KARL BLOSSFELDT AND CHARLES JONES
SHOWING AT GALERIE MIRANDA IN PARIS, FRANCE.
Presenting turn of the century vintage works by these two master photographers, Galerie Miranda and Michael Hoppen Gallery pay tribute to the timeless theme of the wonder and beauty of the natural world, perhaps more relevant today than ever.
Charles Jones (1866-1959, England) was a gardener who worked on a private estate in Lincolnshire, England, cultivating rich flower beds and fruit and vegetable gardens. Jones was also a skilled photographer and printer, documenting throughout his life the fruit of his labour. The works were never exhibited during his lifetime, and only discovered in 1981 when art historian and photography collector Sean Sexton bought at a London antique market a trunk containing hundreds of unique Jones' prints. Photographing the fruit, flowers and vegetables from the estate gardens, presented against a neutral background that elevated them to the status of a portrait, anticipating later works by modernist masters (Edward Weston, August Kotzsch and Joseph Sudek to name a few), and the industrial typologies of Bernd and Hilla Becher. With a natural command for composition, Jones produced gold toned gelatin silver prints from glass plate negatives; the vegetables, fruit and flowers seem to shimmer with the warmth of the sun, in a deep tribute to the beauty of the natural world. Galerie Miranda will present these unique vintage prints (made during the latter part of the 19th century) featuring the vegetable portraits: peas, celery, marrows, cabbages, beets, cucumbers...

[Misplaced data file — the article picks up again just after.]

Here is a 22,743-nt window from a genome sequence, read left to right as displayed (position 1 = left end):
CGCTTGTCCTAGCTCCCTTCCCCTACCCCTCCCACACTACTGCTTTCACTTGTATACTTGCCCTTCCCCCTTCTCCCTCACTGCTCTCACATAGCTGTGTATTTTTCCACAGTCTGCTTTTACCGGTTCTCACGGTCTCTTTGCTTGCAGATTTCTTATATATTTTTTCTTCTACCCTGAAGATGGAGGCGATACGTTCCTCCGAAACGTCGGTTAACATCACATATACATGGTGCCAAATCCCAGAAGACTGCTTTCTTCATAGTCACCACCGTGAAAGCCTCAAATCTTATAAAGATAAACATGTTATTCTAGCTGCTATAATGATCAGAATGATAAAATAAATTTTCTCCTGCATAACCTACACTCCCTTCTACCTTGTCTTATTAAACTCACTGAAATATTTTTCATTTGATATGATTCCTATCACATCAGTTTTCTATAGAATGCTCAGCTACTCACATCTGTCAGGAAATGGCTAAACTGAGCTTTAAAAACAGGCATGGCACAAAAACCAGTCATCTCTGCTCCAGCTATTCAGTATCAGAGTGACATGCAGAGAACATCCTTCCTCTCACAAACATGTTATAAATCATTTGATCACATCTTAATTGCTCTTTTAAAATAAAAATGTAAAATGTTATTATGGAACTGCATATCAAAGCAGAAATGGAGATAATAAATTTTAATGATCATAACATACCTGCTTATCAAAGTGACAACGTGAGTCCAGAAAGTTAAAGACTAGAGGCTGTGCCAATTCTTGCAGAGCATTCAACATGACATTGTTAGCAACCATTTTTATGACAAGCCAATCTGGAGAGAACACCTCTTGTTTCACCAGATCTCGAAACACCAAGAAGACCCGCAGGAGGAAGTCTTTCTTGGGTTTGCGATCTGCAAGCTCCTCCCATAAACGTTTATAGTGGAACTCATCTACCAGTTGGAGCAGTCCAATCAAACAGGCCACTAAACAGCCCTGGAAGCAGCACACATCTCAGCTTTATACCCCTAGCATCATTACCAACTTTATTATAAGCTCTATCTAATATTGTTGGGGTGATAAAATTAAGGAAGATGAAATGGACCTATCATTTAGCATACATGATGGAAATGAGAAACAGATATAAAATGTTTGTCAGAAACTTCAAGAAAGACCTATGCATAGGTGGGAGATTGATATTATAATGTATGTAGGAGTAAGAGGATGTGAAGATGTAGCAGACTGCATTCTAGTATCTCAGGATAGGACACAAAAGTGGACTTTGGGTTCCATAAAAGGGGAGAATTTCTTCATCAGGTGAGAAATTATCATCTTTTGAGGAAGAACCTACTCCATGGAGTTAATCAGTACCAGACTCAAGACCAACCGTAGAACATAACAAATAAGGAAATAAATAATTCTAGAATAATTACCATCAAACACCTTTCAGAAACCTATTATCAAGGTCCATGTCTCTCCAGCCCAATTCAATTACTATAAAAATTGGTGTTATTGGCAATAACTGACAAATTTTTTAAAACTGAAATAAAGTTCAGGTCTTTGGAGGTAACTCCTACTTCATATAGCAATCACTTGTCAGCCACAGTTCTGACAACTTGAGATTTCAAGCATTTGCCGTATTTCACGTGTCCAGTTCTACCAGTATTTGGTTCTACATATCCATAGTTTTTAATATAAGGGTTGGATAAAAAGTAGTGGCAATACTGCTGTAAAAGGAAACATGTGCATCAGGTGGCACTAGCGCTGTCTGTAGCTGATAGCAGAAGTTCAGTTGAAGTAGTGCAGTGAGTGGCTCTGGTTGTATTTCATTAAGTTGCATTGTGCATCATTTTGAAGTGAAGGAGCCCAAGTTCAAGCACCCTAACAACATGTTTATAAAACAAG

Karl Blossfeldt (1865-1932, Germany) was a photographer who initially trained as a sculptor and then worked in a foundry, where he often used leaves to decorate his ironworks. Continuing art school in Berlin, he undertook from 1890 and 1896 a photographic study of local common plants intended as a guide to ornamentation but which most of all revealed his talent and passion for photography. Strikingly modern, Karl Blossfeldt's photographs are as appealing today as they were when they were first introduced to the public in his two landmark books Urformen der Kunst, ('Archetypal Forms of Art') 1929 and Wundergarten der Natur, ('The Wondergarden of Nature'), 1932. What made Blossfeldt's work unique was his extreme technical mastery of photography: he notably specialized in macrophotography to enlarge his plant specimens and even designed a camera for this purpose. As a result, everyday garden flowers are presented in such a way that their rhythmic forms are emphasized to the extreme and the plants take on new and exotic characteristics. Blossfeldt wanted his work to serve as a teaching aid and inspiration for architects, sculptors and artists. It was his firm belief that only through the close study of the intrinsic beauty present in natural forms, that contemporary art would find its true direction. Galerie Miranda will present first edition photogravures of selected plants and flowers.
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